I screwed up.
Our flock of 200 laying hens was starting into a seasonal decline in production due to their age and to the general tendency of chickens to lay fewer eggs as daylight shortens. So I added 50 pullets (young female chickens not yet at laying age) to the flock to smooth out our fall/winter egg production.
Poof! Egg production went from a tolerable 60% to 10% within days. At first I thought that the hens were going into a molt, but it was a little too early and much too abrupt. Talking to other farmers and reading some poultry reference material brings me to the conclusion that I messed up their social order (a.k.a., the pecking order) and that until the hens get it all sorted out they’re on strike. I started dabbling in chickens before we bought the farm, so I thought I pretty much knew what to expect with laying hens. But this one blindsided me because we’ve introduced new hens to flocks before without problems. I think the scale of the disruption to the hens is different this time, so that’s probably the cause of the abrupt egg decline. Alas, another lesson hard-learned and unlikely to be forgotten soon.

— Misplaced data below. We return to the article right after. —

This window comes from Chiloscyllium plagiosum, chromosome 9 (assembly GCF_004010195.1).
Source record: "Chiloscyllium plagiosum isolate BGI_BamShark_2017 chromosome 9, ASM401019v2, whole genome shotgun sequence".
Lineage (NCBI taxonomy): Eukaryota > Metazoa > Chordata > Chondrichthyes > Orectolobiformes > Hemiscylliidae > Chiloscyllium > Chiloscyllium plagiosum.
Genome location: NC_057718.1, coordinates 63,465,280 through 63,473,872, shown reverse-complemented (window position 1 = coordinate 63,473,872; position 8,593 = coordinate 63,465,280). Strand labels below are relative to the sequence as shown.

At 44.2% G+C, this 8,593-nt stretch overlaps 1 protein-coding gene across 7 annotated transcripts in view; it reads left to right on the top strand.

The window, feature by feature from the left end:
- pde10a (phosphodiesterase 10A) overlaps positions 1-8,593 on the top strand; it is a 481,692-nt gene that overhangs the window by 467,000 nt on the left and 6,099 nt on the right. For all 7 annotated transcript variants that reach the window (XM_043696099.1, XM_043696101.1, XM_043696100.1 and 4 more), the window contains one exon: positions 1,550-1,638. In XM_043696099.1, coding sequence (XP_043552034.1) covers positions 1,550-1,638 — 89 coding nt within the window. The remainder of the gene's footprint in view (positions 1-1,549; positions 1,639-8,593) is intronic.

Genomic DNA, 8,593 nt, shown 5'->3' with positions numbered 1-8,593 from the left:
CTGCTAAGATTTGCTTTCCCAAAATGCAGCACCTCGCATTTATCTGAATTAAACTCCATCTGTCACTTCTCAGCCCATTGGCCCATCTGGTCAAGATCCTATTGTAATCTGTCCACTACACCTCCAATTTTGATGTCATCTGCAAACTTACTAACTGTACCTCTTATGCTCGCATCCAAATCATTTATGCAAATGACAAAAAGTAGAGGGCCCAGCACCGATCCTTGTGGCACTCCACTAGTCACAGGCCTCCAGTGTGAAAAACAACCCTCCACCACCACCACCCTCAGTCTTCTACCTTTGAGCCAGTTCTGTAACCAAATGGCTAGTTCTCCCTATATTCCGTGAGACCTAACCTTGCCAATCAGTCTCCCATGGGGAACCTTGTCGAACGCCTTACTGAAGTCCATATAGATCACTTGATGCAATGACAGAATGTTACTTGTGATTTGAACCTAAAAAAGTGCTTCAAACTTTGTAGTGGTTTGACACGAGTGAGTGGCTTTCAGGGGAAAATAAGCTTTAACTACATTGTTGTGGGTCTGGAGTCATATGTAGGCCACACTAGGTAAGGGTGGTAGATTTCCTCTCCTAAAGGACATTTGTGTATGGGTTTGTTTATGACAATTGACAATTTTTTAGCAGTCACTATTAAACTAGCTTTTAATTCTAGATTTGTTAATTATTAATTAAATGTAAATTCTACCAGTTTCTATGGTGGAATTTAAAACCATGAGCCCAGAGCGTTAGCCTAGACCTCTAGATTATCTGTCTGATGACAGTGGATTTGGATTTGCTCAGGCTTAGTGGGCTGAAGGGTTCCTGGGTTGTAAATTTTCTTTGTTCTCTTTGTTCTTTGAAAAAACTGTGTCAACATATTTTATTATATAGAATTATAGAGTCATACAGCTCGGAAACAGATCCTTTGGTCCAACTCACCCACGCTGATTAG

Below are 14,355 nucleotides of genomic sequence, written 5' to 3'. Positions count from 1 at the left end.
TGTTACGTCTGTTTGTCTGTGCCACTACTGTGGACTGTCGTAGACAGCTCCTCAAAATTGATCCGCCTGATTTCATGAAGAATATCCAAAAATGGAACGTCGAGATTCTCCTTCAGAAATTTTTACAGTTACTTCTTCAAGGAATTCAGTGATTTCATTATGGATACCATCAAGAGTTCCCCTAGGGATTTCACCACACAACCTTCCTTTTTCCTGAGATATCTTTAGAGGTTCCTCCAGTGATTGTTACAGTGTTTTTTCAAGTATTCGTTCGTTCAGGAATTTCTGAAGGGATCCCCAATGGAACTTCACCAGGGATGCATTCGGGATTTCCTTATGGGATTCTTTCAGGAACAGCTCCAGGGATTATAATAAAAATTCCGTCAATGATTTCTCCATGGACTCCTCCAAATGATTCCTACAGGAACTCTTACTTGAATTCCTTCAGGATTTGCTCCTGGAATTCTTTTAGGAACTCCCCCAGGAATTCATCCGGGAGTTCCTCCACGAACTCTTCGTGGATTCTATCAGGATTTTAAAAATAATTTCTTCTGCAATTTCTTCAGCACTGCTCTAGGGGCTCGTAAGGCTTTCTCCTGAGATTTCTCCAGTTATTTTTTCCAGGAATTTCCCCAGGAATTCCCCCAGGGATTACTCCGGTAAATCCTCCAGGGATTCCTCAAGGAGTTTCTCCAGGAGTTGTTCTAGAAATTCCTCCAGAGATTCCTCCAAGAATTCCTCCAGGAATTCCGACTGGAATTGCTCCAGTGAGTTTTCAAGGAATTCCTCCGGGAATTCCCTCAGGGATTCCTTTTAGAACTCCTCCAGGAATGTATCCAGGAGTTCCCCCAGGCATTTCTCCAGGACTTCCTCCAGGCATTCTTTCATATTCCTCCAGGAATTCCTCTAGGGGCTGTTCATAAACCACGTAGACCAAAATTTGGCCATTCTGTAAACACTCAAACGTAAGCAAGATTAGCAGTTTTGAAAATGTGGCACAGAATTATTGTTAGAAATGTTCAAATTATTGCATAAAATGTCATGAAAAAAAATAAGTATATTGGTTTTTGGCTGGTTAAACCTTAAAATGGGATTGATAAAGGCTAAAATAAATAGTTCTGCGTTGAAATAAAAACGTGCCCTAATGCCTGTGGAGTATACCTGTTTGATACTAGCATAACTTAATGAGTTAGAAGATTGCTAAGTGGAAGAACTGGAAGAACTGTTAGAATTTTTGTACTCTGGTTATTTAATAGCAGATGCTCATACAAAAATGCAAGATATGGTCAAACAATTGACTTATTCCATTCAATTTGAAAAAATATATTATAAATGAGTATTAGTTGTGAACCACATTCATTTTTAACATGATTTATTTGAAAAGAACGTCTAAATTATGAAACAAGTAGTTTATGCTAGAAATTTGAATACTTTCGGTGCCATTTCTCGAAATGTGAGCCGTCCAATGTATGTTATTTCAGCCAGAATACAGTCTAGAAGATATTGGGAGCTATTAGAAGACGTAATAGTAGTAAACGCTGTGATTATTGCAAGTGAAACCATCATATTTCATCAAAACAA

Right now I have enough of our own eggs to supply our subscription orders, but for all other eggs I’m going to need to buy some from Oliver’s Eggs. I may need to cap egg orders if I can’t get enough. I’ve updated the description for our eggs on our store to make it clear that some of our eggs may not be our own but that they should be equivalent for all intents. Oliver Aeschlimann’s farm is NOFA-certified organic and he feeds his flock an organic, soy-free ration just like ours. His chickens are legitimately pasture raised, an important distinction when many farms give very little attention to actually maintaining a pasture on which their chickens can roam. While we are always partial to our own products, I am confident that Oliver’s Eggs are the best alternative out of many farms in our region.